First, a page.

Headless, handless body found floating in fish tank identified as missing bartender Brian Egg

The San Francisco resident Brian Egg was reported missing several months ago and has now been discovered in bits and pieces in a fish tank

                            Headless, handless body found floating in fish tank identified as missing bartender Brian Egg

It has been confirmed by the Police in San Francisco on Wednesday that the human remains, which were found in a fish tank inside a home on Clara Street last month, are those of Brian Egg. The 65-year-old bartender went missing months ago, and the torso was found in the fish tank with no head or hands on August 15.

Egg's missing caught the attention of both residents and authorities towards the end of July when neighbors began to make multiple calls regarding the 65-year-old's whereabouts. Following the calls of concern, officers made two "wellness checks". However, the police apparently only knocked on the door and when no one answered, they did not go inside to check. Even when officers made a second round to the house, following the missing person's report which Egg's sister filed on August 7, they still did not check inside when nobody answered the door. 

Cmdr. Greg McEachern had excused himself by stating at a press conference in late August, "We don't just go breaking down doors because someone reports someone missing." However, once things began getting out of hand when, on August 14, worried neighbors called to report suspicious movements in and about the house. The neighbors reported that two men were spotted entering the house, and a crime scene cleaning truck was located nearby. The police arrived and arrested 52-year-old, Robert McCaffrey. However, 39-year-old Lance Silva escaped at the time but was found at a hotel on 6th Street later that night. 


A body was discovered in the fish tank once the SFPD homicide detail took over the investigation and obtained a search warrant. At the time, the remains were in an advanced state of decomposition. Police had also found that Egg's credit card was used to purchase a 2007 BMW 750 in Newark on June 1 for $5,500.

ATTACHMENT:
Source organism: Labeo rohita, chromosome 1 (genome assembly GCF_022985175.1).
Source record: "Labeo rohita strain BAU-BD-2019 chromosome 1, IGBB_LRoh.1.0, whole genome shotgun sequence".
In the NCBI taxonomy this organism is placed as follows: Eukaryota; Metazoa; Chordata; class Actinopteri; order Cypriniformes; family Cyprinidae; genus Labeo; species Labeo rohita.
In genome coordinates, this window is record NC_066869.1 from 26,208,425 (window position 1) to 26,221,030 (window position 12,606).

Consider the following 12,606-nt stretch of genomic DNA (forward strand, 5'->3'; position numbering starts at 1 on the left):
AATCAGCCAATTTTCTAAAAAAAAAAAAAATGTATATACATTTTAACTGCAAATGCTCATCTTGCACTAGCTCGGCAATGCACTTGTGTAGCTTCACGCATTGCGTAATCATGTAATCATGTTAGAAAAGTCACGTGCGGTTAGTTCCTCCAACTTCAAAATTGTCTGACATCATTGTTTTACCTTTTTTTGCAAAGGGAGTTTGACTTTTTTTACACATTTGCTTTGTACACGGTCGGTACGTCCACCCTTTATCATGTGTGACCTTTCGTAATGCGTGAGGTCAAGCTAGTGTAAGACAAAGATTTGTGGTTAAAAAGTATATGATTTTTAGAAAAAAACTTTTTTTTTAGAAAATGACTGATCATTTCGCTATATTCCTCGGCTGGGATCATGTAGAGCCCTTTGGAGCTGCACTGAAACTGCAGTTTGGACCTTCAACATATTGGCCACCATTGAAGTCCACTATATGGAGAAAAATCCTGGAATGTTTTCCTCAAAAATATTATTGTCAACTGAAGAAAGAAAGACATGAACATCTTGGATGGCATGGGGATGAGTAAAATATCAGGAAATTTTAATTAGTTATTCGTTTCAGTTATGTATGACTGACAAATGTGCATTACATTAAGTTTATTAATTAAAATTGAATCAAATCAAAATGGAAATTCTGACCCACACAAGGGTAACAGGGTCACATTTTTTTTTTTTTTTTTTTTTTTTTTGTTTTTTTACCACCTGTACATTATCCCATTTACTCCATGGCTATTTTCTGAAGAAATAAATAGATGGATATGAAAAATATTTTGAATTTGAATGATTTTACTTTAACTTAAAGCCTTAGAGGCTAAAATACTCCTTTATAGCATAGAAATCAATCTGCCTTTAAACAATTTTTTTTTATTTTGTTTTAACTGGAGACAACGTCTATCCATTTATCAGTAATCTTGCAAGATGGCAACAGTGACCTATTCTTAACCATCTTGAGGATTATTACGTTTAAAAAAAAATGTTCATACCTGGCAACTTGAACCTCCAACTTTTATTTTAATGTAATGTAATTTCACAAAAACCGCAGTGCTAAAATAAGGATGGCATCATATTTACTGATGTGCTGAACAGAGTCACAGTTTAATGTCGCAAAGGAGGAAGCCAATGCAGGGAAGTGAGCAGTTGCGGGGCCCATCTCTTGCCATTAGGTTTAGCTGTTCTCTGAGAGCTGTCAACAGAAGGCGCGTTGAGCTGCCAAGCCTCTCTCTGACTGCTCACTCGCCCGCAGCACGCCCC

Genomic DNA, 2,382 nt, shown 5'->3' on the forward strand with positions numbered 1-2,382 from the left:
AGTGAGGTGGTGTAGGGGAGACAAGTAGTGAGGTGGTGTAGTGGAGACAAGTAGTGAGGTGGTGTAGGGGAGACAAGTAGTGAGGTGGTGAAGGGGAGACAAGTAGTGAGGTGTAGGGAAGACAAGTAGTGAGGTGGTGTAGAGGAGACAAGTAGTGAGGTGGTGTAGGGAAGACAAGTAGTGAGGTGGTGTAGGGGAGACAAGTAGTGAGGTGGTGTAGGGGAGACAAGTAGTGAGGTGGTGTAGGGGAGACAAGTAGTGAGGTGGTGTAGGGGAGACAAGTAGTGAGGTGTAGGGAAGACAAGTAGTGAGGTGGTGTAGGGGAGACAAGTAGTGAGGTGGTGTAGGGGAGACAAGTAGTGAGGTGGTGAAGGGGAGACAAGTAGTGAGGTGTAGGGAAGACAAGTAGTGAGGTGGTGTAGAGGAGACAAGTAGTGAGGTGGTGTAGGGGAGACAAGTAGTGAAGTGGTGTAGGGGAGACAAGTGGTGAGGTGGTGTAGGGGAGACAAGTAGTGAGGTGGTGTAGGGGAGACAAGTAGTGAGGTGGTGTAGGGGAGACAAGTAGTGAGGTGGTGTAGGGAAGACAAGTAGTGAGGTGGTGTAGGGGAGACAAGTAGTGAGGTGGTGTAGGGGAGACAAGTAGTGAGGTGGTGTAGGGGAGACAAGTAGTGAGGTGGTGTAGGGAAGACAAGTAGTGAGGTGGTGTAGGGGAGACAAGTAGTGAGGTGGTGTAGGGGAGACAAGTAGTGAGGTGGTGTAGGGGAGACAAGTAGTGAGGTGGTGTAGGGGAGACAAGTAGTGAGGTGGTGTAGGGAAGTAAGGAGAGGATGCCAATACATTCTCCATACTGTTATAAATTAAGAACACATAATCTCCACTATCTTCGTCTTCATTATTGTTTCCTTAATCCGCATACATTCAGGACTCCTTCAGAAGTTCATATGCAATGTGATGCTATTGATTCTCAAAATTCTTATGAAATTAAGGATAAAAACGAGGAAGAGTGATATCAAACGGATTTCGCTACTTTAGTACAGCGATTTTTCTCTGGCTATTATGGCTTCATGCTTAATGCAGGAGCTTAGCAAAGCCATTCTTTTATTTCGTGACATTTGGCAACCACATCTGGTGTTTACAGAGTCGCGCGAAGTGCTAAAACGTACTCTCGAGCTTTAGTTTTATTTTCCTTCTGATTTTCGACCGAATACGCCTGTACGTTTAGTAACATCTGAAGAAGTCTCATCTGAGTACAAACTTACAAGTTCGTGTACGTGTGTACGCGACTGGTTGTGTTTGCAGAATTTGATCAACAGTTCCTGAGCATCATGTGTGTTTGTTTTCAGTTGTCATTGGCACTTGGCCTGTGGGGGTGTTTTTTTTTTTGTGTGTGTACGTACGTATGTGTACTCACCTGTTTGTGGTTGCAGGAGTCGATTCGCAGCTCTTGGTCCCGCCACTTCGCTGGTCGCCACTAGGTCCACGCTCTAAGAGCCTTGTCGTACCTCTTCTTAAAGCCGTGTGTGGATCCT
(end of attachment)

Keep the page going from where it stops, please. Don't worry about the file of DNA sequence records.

While both Silva and McCaffrey were charged in this case, due to the lack of evidence of Egg's whereabouts they were, however, released. McCaffrey was allowed to go free, but Silva was placed in detention in Alameda for a possible probation violation. 

On August 29, both men were produced in front of the court when San Franciso prosecutors asked an Alameda Country judge to revoke Silva's probation. It was revealed that the owner of Silmi Auto Sales in Newark identified Silva as the man who used Egg's Chase credit card and cash to purchase a 2007 BMW 750 on June 1. According to court documents — "Silmi was shown a photo of Egg and (did) not believe that this person purchased the vehicle. Silmi was shown a mug shot of Silva and he told Sgt. Kasper 'that's more like him' and that Silva's appearance in the mugshot looked the same in the photo as the day the vehicle was purchased."

All this has only left Silva and McCaffrey as the prime suspects in Egg's case. Investigators will have to meet with the SF District Attorney to figure out the next step.